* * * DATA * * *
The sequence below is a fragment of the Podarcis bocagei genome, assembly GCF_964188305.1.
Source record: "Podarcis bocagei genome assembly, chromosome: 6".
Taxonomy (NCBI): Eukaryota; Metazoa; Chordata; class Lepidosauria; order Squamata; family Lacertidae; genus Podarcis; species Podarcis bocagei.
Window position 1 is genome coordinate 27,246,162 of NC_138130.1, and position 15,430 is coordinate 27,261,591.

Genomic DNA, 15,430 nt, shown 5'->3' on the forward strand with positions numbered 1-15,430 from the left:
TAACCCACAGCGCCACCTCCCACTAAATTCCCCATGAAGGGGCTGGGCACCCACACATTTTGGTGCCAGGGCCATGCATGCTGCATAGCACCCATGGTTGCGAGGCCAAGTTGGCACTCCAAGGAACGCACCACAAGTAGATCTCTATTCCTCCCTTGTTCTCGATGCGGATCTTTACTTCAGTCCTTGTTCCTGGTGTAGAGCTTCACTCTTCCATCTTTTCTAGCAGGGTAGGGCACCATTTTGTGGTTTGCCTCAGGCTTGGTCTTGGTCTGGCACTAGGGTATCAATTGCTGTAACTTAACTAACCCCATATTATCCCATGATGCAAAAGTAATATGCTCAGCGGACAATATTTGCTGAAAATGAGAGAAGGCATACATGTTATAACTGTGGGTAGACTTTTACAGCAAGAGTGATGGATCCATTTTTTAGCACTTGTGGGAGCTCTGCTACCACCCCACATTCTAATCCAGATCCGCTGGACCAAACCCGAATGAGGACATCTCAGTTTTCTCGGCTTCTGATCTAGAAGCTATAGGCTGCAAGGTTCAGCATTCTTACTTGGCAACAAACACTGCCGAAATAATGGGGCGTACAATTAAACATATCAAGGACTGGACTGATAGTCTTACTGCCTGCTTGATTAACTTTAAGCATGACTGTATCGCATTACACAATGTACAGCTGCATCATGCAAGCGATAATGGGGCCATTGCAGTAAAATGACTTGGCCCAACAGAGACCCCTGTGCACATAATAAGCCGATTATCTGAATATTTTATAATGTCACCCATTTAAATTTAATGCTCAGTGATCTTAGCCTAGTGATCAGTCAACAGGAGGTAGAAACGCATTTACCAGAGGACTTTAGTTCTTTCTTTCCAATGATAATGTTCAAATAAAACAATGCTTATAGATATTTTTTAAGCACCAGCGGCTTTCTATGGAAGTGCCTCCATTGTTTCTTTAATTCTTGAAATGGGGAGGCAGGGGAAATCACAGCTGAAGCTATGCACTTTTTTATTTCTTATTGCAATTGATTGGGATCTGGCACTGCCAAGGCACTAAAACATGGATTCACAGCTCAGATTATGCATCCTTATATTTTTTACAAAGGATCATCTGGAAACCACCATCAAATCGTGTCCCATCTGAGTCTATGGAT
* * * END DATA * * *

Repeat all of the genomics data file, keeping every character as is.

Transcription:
The sequence below is a fragment of the Podarcis bocagei genome, assembly GCF_964188305.1.
Source record: "Podarcis bocagei genome assembly, chromosome: 6".
Taxonomy (NCBI): Eukaryota; Metazoa; Chordata; class Lepidosauria; order Squamata; family Lacertidae; genus Podarcis; species Podarcis bocagei.
Window position 1 is genome coordinate 27,246,162 of NC_138130.1, and position 15,430 is coordinate 27,261,591.

Genomic DNA, 15,430 nt, shown 5'->3' on the forward strand with positions numbered 1-15,430 from the left:
TAACCCACAGCGCCACCTCCCACTAAATTCCCCATGAAGGGGCTGGGCACCCACACATTTTGGTGCCAGGGCCATGCATGCTGCATAGCACCCATGGTTGCGAGGCCAAGTTGGCACTCCAAGGAACGCACCACAAGTAGATCTCTATTCCTCCCTTGTTCTCGATGCGGATCTTTACTTCAGTCCTTGTTCCTGGTGTAGAGCTTCACTCTTCCATCTTTTCTAGCAGGGTAGGGCACCATTTTGTGGTTTGCCTCAGGCTTGGTCTTGGTCTGGCACTAGGGTATCAATTGCTGTAACTTAACTAACCCCATATTATCCCATGATGCAAAAGTAATATGCTCAGCGGACAATATTTGCTGAAAATGAGAGAAGGCATACATGTTATAACTGTGGGTAGACTTTTACAGCAAGAGTGATGGATCCATTTTTTAGCACTTGTGGGAGCTCTGCTACCACCCCACATTCTAATCCAGATCCGCTGGACCAAACCCGAATGAGGACATCTCAGTTTTCTCGGCTTCTGATCTAGAAGCTATAGGCTGCAAGGTTCAGCATTCTTACTTGGCAACAAACACTGCCGAAATAATGGGGCGTACAATTAAACATATCAAGGACTGGACTGATAGTCTTACTGCCTGCTTGATTAACTTTAAGCATGACTGTATCGCATTACACAATGTACAGCTGCATCATGCAAGCGATAATGGGGCCATTGCAGTAAAATGACTTGGCCCAACAGAGACCCCTGTGCACATAATAAGCCGATTATCTGAATATTTTATAATGTCACCCATTTAAATTTAATGCTCAGTGATCTTAGCCTAGTGATCAGTCAACAGGAGGTAGAAACGCATTTACCAGAGGACTTTAGTTCTTTCTTTCCAATGATAATGTTCAAATAAAACAATGCTTATAGATATTTTTTAAGCACCAGCGGCTTTCTATGGAAGTGCCTCCATTGTTTCTTTAATTCTTGAAATGGGGAGGCAGGGGAAATCACAGCTGAAGCTATGCACTTTTTTATTTCTTATTGCAATTGATTGGGATCTGGCACTGCCAAGGCACTAAAACATGGATTCACAGCTCAGATTATGCATCCTTATATTTTTTACAAAGGATCATCTGGAAACCACCATCAAATCGTGTCCCATCTGAGTCTATGGAT